Another functional marker is aldehyde dehydrogenase 1 (ALDH1). ALDH1 is normally responsible for maintaining cellular homeostasis by detoxifying intracellular aldehydes through the oxidation and conversion of retinol to retinoic acid. ALDH1 is highly expressed in hematopoietic stem cells, as well as malignant CSCs[42,43,44]. It has been used as a prognostic indicator of metastases and poor survival[45]. Using EBVcell linesSUNE-1(5-8F) and CNE2,Wu et al.[29] showed that ALDH1positive(1.96%) cells had faster proliferation, higher clone formation, migration,tumor formation in mice, greaterstemness gene expression and SP cells.It correlated with TNM staging and epithelial-mesenchymal transition (EMT) makers, proposed as independent prognostic indicators. Using EBV+cell line C666-1, our study[30] demonstrated  ALDHHigh (8.5%) cells possesscancer stem-like traits: the cellsexhibited significantly greater ability to proliferate, be clonogenic, resist chemotherapy drugs and radiation, reconstitute a heterogeneous population,and express pluripotent markers. Furthermore, subcutaneous injection of these cells into immunodeficient nude mice resulted in a tendency of tumor formation at a higher rate (not significant) as compared to cells with lowALDHactivity. However, we did not find ALDHHigh cells are more migratory. Indeedwe showed almost all cells express ALDH at variablelevels.There is no clear cut distinctionbetween ALDH‘positive’ and ‘negative’ cells as Wu et al.[29] termed it. The percentage is arbitrary and really depends on how stringent one sets the gating. The discrepancy might be due to different experimental conditions or the EBV status of the cell lines.Further research by Luo et al. demonstrated that budding cells in the invasive front of tumors with highlevel expression of ALDH1 correlated with aggressive tumor behaviour and poor patient survival[28]. The authors speculated that they might possess the invasive and metastatic properties of CSCs. Like in other cancers[46,47], ALDHcould be a potential therapeutic target for NPC CSCs as well.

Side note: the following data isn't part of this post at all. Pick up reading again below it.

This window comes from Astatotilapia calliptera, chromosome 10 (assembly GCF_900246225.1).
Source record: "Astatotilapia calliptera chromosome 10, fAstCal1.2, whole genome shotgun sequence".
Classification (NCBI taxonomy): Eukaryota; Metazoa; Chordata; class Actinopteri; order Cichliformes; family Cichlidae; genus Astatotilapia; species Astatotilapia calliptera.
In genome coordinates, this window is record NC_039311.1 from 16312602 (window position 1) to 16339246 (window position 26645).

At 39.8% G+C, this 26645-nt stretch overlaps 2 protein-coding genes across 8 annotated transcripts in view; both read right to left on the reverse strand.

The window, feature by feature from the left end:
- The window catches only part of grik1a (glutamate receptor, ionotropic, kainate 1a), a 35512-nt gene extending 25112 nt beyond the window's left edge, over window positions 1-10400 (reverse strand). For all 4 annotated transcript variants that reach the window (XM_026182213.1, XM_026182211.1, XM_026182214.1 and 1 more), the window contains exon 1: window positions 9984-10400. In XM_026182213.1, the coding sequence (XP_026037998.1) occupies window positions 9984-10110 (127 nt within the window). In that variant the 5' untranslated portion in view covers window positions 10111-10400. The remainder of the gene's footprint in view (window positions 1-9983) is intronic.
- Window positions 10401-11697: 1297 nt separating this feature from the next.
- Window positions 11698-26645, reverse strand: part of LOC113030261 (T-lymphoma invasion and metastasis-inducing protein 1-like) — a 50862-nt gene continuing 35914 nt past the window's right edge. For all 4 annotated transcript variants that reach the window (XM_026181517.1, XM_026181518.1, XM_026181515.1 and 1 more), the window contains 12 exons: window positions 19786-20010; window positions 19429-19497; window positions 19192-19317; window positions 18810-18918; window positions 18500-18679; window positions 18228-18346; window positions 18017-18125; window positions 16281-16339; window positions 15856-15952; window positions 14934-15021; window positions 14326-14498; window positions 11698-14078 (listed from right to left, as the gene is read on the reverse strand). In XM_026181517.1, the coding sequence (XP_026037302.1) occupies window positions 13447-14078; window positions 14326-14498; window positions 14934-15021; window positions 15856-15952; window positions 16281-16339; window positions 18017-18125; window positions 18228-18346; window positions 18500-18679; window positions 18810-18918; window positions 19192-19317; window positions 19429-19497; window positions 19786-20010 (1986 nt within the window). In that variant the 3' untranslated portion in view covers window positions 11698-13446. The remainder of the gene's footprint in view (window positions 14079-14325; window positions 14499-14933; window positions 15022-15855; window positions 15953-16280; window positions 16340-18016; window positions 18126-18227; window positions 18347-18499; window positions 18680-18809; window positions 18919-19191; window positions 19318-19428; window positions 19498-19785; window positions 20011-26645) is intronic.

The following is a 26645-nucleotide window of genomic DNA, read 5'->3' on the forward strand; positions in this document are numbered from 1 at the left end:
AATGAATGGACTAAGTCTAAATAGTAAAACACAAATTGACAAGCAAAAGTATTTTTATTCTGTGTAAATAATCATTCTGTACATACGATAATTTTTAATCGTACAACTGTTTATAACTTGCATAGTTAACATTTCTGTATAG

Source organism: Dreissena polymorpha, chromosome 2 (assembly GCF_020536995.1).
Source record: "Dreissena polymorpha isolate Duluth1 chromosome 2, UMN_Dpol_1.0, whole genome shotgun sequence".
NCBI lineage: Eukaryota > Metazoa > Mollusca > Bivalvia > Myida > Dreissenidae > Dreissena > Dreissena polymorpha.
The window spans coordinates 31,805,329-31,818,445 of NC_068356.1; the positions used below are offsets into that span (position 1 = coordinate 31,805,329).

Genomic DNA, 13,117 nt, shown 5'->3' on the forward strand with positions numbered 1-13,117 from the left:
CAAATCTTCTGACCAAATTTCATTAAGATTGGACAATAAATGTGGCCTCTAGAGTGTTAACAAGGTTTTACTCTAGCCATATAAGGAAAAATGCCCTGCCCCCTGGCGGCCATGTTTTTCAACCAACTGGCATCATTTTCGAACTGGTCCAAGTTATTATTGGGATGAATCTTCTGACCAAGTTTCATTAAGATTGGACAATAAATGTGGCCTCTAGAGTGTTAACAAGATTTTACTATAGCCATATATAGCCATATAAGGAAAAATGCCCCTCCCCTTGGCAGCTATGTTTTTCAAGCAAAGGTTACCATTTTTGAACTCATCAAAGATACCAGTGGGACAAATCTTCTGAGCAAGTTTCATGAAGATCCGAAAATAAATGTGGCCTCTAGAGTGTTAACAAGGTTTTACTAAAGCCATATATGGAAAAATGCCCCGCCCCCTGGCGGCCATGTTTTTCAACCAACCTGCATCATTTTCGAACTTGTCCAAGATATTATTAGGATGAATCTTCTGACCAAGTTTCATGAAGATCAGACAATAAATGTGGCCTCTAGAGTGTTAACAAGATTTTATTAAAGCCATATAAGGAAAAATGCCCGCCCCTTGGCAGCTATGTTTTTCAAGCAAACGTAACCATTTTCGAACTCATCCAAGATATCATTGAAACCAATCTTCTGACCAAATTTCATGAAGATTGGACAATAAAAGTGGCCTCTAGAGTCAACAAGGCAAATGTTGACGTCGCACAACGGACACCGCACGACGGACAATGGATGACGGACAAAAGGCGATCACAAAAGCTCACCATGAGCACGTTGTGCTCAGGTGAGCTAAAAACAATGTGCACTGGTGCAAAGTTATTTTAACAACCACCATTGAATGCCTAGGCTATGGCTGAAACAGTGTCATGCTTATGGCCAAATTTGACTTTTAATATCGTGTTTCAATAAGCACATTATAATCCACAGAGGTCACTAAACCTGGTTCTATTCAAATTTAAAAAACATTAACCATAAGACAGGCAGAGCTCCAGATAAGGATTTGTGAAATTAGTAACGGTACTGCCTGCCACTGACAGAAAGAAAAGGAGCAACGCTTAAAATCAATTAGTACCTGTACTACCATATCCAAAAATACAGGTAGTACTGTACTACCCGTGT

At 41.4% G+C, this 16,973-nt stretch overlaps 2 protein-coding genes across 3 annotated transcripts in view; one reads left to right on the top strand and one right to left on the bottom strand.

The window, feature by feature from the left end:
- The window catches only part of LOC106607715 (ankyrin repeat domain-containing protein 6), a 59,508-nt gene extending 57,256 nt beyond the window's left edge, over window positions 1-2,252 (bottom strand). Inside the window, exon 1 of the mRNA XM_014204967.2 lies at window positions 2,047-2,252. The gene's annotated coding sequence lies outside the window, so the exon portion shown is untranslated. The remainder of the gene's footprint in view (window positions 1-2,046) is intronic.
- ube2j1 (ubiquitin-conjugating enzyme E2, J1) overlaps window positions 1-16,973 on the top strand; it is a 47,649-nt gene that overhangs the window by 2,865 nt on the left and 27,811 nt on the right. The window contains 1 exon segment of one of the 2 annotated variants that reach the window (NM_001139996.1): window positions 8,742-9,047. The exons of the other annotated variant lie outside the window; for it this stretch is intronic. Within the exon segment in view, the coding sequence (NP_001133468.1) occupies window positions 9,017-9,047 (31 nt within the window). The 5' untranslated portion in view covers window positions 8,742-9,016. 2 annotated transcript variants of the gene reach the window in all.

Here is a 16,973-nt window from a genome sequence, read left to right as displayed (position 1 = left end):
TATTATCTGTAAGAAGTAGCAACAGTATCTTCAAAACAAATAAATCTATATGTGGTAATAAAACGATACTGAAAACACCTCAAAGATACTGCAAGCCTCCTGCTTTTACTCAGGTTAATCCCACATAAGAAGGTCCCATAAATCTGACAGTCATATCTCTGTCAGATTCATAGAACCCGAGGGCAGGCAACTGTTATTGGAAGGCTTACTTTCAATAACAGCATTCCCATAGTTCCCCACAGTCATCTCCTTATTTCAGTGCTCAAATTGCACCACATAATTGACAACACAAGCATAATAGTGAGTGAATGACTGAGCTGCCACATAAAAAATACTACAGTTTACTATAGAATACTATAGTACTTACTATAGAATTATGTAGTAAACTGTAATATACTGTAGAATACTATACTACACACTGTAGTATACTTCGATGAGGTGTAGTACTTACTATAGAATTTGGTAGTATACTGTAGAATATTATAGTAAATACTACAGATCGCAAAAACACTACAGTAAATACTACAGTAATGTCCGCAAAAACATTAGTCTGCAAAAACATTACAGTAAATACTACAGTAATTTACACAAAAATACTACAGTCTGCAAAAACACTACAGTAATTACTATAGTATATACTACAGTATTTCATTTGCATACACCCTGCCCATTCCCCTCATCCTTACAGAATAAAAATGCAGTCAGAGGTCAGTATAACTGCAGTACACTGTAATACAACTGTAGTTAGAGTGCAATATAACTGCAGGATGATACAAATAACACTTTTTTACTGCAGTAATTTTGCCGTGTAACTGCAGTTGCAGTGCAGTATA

CD44